The San Francisco Fallacy: The Ten Fallacies That Make Founders Fail — By Jonathan Siegel

  • The Idea Fallacy — The belief that ideas are more important than execution. Don’t get too carried away with the brilliance of your ideas. In the same breadth don’t get intimidated by the fact that others may also be executing on the same idea as yours.
    Practical step to avoid Idea Fallacy: Test it out in the market, if it works, develop it, If it doesn’t, move on. If there are already competitors with the same idea and they’re thriving, that proves there’s a market. Take it on. Share your ideas — don’t hoard them. An idea that you’re never going to execute could be the seed of somebody else’s success — and help make the ecosystem better for everyone.
  • The Quality Fallacy — It is the belief that quality is a goal in itself — that your product should be as good as it can be before bringing it to market. On the contrary, quality is a distraction. Your product should be only as good as it needs to be to be brought to market. Anything more is a waste. Waste will undermine your company in the long run and lower the chance of your product finding market success.
    Practical step to avoid the Quality Fallacy: Focus your energies and resources where they’re most needed: build a minimum viable product (MVP); then concentrate on getting that to market and getting customers to it. MVP it! — The least-developed version of the product that
    will actually work. Take anything else away from it and it won’t function. Anything additional would be excess. If the market wants additional features, it will tell you. Does it do the job? Yes. Then we can use it to find out if the market wants that job done.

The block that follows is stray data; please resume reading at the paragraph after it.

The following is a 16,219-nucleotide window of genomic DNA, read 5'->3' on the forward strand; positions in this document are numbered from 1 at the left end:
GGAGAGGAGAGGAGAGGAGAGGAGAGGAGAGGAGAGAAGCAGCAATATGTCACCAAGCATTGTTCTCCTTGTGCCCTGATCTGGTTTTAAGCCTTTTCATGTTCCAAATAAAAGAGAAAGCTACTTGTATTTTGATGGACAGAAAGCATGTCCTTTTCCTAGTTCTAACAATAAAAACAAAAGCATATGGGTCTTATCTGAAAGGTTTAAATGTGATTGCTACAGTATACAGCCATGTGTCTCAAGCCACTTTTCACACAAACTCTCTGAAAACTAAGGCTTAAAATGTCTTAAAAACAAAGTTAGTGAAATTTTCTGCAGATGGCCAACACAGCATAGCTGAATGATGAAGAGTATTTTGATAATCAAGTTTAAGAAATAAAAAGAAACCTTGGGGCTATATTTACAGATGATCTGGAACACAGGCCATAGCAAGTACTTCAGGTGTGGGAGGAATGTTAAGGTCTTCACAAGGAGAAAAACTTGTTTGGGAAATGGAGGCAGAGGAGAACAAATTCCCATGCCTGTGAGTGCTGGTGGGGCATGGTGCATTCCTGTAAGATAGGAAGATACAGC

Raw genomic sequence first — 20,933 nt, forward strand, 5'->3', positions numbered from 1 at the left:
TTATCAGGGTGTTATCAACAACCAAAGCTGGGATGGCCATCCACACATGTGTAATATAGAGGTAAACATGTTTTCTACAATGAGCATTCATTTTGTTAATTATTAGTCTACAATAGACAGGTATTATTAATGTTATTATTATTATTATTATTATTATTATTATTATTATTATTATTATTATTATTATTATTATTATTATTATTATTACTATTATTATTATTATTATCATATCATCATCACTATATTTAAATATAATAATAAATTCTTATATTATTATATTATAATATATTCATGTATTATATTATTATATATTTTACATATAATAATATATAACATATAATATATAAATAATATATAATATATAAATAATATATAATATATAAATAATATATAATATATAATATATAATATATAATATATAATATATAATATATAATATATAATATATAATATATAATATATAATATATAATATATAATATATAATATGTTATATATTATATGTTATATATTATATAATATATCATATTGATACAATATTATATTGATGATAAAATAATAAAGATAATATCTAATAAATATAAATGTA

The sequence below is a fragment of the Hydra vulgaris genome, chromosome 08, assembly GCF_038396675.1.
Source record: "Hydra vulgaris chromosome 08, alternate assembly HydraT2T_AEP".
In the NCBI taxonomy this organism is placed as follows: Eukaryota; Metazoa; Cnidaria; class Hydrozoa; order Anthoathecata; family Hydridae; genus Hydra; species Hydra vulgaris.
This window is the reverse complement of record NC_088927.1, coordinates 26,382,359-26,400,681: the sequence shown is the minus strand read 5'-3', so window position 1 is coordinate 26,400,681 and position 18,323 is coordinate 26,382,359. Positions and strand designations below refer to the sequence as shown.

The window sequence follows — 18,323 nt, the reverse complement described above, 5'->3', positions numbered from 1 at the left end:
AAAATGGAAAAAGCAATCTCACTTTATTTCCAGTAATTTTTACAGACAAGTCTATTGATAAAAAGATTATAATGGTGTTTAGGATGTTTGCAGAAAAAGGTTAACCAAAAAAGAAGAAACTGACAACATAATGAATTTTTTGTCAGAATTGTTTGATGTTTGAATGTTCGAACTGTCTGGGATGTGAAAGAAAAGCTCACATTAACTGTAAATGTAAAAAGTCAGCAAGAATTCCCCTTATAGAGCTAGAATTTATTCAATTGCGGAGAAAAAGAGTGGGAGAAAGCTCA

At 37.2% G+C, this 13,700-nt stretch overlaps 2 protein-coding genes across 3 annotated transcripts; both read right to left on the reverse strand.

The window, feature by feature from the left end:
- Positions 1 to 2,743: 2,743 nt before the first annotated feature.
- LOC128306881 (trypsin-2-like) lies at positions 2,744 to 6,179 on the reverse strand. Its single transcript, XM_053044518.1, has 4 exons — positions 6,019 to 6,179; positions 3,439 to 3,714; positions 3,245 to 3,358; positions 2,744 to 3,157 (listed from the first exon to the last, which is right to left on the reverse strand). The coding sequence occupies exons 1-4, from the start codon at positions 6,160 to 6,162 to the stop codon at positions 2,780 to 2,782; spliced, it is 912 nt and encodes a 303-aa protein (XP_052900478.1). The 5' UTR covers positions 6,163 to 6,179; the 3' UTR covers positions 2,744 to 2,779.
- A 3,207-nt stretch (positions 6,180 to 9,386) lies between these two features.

The Quality Fallacy is the belief that that the time to ask the market is when you can present it with a perfected product: only then will you be able to truly tell how it responds. So the trick is to bring your product to market as early as possible. You should launch products when they are
    barely working — when they are “minimally viable”: a minimum viable product (MVP). Put it out there. Let people work it out. Let them respond. Let them contribute to making it better.
    Landing pages are your superpower here! A landing page is simply a web page to which the user is directed from a link elsewhere. It’s the page the user lands on. In most websites, the landing page is the home page. But in this context, the landing page is the only page. The landing page is set up simply to gauge interest in the subject matter. It should normally be striking and simple, clean and bright. It will present the product or service, make an offer (whether a “free trial,” a fixed price, or a subscription option) and have a simple call to action (from filling in your e-mail address to registering to giving credit card details).

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Chaitan

Chaitan

I love the profession of Product Management that helps me build meaningful relationships with teams and customers. I just can’t get enough of reading!